Just like many things in life, success often comes down to who you know, not what you know. In my case, this was the key to owning my very own airplane.
I had been window shopping various online airplane classified ads for many years as one does while I attempted to pad my savings account with sufficient funds to purchase an airplane I could call my own. As my stash grew to an acceptable level, the cost of used aircraft began to skyrocket. As the COVID pandemic settled in, the price of used airplanes doubled and even tripled in value.
My hopes of airplane ownership began to dwindle and my dreams were relegated to a dwindling pool of Tri-Pacers, Aerona Champs, and the like. While the seat-of-pants, stick-n-rudder flying was appealing, I was hoping to bring home something a little more practical for weekend trips. I had four-seat airplane aspirations on a 2-seat budget.
Not only had airplane prices gone up, but getting a rental had become exponentially more difficult. The schedule was almost always completely booked and increased restrictions made renting practically useless. As it turned out, the very day I had earned my Certified Flight Instructor certificate, the FBO dispatcher, Julie, was asking me why I decided to get my CFI. I mentioned how I wanted to be able to teach my kids to fly one day and was hoping that a CFI ticket would also reduce insurance costs if I ever bought an airplane. After I finished lamenting my predicament, she mentioned that her husband was planning to sell his airplane. She had no other details, but my interest was piqued despite assuming it would likely be triple my budget.
A few days later as I was loitering at the FBO desk, Julie updated me about her husband, Joe’s, airplane. He had a Cessna 172 to sell for $25,000. I slammed my fist on the desk and exclaimed, “Sold!” without hesitation. I assumed it likely wasn’t airworthy but if it was anywhere near flying condition, it was probably worth it. She put me in direct contact with her husband.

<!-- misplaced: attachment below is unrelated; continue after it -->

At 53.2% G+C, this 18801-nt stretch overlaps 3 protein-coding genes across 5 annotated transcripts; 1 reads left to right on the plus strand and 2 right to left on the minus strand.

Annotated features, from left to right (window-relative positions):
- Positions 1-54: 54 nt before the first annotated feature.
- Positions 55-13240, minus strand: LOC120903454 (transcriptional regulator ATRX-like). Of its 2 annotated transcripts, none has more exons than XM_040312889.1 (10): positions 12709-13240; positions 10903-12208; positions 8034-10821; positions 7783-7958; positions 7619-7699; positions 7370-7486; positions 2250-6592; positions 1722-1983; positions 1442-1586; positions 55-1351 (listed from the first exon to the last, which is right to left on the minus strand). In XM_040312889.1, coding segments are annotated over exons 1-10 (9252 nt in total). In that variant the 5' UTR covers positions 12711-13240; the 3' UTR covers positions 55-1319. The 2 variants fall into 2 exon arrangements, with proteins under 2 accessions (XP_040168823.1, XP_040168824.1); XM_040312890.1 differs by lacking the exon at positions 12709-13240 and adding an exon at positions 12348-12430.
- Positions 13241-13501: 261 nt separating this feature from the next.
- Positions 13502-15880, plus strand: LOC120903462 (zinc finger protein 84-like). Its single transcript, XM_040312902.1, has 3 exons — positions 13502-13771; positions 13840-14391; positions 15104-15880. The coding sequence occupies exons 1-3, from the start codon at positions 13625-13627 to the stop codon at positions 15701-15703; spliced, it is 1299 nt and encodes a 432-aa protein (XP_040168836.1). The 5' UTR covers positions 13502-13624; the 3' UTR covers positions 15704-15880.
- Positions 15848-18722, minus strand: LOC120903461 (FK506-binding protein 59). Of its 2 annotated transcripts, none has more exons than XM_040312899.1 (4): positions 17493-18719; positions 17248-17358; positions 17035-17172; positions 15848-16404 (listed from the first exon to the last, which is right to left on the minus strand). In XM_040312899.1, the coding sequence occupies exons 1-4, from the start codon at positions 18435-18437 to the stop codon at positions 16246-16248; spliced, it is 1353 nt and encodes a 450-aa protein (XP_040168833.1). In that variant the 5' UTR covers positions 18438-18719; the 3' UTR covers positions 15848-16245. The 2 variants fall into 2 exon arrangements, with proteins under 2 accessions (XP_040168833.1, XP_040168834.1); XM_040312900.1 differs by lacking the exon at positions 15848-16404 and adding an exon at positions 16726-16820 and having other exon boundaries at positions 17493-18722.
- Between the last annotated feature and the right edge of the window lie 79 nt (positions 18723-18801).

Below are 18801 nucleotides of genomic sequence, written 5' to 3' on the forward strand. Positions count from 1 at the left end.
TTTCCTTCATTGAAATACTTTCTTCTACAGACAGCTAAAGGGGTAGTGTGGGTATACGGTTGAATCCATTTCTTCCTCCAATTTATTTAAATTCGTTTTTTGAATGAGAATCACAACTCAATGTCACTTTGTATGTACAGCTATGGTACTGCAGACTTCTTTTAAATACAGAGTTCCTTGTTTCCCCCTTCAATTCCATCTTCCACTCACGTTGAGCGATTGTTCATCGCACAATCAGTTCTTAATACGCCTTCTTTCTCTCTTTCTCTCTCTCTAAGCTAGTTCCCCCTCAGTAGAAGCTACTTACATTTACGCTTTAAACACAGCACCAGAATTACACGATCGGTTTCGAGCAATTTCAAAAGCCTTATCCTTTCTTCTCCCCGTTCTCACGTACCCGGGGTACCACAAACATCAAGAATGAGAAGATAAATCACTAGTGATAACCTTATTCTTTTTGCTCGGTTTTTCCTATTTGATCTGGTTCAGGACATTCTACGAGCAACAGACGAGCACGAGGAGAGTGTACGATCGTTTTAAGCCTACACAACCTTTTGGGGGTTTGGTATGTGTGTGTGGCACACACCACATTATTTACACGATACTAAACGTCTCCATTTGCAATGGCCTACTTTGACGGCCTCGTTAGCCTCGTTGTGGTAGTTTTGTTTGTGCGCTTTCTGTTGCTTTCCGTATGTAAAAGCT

I learned the airplane was the very first model year Cessna 172 and was purchased a few months earlier and flown from Georgia to Ohio. Joe, an accomplished mechanic, planned to keep the airplane for himself and had begun a significant overhaul. The motor received new piston rings with freshly honed cylinders, reamed valve guides, cleaned and buffed valves, a rebuilt nose gear shock, engine mount bushings, and a myriad of other necessary repairs. Otherwise, the airplane was in very original condition except for the addition of an ADS-B out transponder.
A few days later I popped over to take a look. My very first image of the machine was back on its tail held down by a case of oil. The front was stripped naked and the nose-gear removed. Various tools and parts were strewn around. I was pleased by the excellent paint job and only slightly concerned with the bit of hail damage on the wings and empennage. Joe agreed to deliver the airplane fully functional with a fresh annual and I agreed to pay his asking price. He encouraged me to have my mechanic perform a thorough pre-buy and even flew the plane to my home airport for the inspection.
My mechanic had a short list of minor issues to consider, but nothing to keep me grounded. I was pleased with his findings and did the deal before I ever took the pilot’s seat. By that time winter had set in and a week or two had passed before I was able to strap in and finally enjoy all the benefits of airplane ownership.
It is still dumbfounding to me that I was able to buy an airworthy and maintained Cessna 172 for such a reasonable price. I’ve convinced myself that the aviation community is extraordinarily self-preserving, caring of its members and I have quite poignantly learned the value of hangar flying.
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